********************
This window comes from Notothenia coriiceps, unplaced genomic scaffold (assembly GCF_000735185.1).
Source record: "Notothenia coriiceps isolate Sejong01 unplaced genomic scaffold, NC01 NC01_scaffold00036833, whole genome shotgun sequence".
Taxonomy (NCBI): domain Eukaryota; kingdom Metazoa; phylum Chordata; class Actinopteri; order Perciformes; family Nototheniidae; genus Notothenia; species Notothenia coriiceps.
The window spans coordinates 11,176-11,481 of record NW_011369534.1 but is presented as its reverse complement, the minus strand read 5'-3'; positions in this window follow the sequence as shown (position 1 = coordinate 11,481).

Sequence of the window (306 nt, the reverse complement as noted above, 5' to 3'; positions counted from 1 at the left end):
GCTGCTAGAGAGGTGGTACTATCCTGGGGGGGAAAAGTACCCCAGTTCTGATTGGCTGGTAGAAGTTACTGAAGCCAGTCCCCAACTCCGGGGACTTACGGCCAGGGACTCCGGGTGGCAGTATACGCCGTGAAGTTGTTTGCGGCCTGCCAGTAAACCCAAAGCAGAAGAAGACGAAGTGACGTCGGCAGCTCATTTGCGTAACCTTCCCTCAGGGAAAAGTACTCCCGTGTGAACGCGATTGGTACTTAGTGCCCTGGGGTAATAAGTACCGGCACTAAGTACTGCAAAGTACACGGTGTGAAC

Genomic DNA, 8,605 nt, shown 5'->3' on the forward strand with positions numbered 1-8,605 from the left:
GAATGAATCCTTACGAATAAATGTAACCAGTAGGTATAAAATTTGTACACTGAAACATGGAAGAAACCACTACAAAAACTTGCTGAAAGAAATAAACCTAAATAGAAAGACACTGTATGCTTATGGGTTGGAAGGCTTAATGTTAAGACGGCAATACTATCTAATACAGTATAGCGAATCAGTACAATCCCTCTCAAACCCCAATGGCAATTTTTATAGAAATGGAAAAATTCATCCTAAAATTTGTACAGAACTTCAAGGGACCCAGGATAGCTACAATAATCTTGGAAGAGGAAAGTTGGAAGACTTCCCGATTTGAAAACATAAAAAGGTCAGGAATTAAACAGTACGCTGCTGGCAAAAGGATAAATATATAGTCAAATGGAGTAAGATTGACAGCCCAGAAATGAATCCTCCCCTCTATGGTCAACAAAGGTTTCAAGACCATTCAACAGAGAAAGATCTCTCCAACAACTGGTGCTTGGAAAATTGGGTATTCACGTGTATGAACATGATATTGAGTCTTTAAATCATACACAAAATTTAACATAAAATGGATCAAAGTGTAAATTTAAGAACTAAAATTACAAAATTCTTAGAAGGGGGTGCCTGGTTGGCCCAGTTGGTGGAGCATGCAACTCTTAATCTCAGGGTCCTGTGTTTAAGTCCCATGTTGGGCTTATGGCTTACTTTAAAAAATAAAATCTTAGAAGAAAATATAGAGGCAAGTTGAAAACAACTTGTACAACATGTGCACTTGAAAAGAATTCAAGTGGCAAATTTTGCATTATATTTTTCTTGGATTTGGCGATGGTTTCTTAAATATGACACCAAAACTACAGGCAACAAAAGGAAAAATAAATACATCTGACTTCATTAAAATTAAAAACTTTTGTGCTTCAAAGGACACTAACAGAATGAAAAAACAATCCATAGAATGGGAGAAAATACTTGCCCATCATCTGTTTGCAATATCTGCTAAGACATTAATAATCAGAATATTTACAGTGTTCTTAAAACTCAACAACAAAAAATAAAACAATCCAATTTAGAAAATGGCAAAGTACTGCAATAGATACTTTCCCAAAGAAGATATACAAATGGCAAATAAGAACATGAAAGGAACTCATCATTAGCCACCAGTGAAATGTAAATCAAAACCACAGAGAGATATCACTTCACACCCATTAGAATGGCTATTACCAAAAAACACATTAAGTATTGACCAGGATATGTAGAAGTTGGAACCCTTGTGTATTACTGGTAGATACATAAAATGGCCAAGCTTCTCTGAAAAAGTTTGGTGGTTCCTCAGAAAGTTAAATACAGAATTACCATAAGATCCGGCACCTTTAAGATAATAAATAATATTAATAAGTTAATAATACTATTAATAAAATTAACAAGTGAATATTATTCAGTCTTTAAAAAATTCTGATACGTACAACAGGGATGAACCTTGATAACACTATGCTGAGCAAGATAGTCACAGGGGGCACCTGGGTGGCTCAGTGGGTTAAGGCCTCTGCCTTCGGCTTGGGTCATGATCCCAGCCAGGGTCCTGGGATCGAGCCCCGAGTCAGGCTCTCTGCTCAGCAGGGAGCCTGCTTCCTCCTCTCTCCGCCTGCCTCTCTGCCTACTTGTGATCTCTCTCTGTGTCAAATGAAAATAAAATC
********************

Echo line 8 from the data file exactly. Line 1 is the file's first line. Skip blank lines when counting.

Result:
GAATGAATCCTTACGAATAAATGTAACCAGTAGGTATAAAATTTGTACACTGAAACATGGAAGAAACCACTACAAAAACTTGCTGAAAGAAATAAACCTAAATAGAAAGACACTGTATGCTTATGGGTTGGAAGGCTTAATGTTAAGACGGCAATACTATCTAATACAGTATAGCGAATCAGTACAATCCCTCTCAAACCCCAATGGCAATTTTTATAGAAATGGAAAAATTCATCCTAAAATTTGTACAGAACTTCAAGGGACCCAGGATAGCTACAATAATCTTGGAAGAGGAAAGTTGGAAGACTTCCCGATTTGAAAACATAAAAAGGTCAGGAATTAAACAGTACGCTGCTGGCAAAAGGATAAATATATAGTCAAATGGAGTAAGATTGACAGCCCAGAAATGAATCCTCCCCTCTATGGTCAACAAAGGTTTCAAGACCATTCAACAGAGAAAGATCTCTCCAACAACTGGTGCTTGGAAAATTGGGTATTCACGTGTATGAACATGATATTGAGTCTTTAAATCATACACAAAATTTAACATAAAATGGATCAAAGTGTAAATTTAAGAACTAAAATTACAAAATTCTTAGAAGGGGGTGCCTGGTTGGCCCAGTTGGTGGAGCATGCAACTCTTAATCTCAGGGTCCTGTGTTTAAGTCCCATGTTGGGCTTATGGCTTACTTTAAAAAATAAAATCTTAGAAGAAAATATAGAGGCAAGTTGAAAACAACTTGTACAACATGTGCACTTGAAAAGAATTCAAGTGGCAAATTTTGCATTATATTTTTCTTGGATTTGGCGATGGTTTCTTAAATATGACACCAAAACTACAGGCAACAAAAGGAAAAATAAATACATCTGACTTCATTAAAATTAAAAACTTTTGTGCTTCAAAGGACACTAACAGAATGAAAAAACAATCCATAGAATGGGAGAAAATACTTGCCCATCATCTGTTTGCAATATCTGCTAAGACATTAATAATCAGAATATTTACAGTGTTCTTAAAACTCAACAACAAAAAATAAAACAATCCAATTTAGAAAATGGCAAAGTACTGCAATAGATACTTTCCCAAAGAAGATATACAAATGGCAAATAAGAACATGAAAGGAACTCATCATTAGCCACCAGTGAAATGTAAATCAAAACCACAGAGAGATATCACTTCACACCCATTAGAATGGCTATTACCAAAAAACACATTAAGTATTGACCAGGATATGTAGAAGTTGGAACCCTTGTGTATTACTGGTAGATACATAAAATGGCCAAGCTTCTCTGAAAAAGTTTGGTGGTTCCTCAGAAAGTTAAATACAGAATTACCATAAGATCCGGCACCTTTAAGATAATAAATAATATTAATAAGTTAATAATACTATTAATAAAATTAACAAGTGAATATTATTCAGTCTTTAAAAAATTCTGATACGTACAACAGGGATGAACCTTGATAACACTATGCTGAGCAAGATAGTCACAGGGGGCACCTGGGTGGCTCAGTGGGTTAAGGCCTCTGCCTTCGGCTTGGGTCATGATCCCAGCCAGGGTCCTGGGATCGAGCCCCGAGTCAGGCTCTCTGCTCAGCAGGGAGCCTGCTTCCTCCTCTCTCCGCCTGCCTCTCTGCCTACTTGTGATCTCTCTCTGTGTCAAATGAAAATAAAATC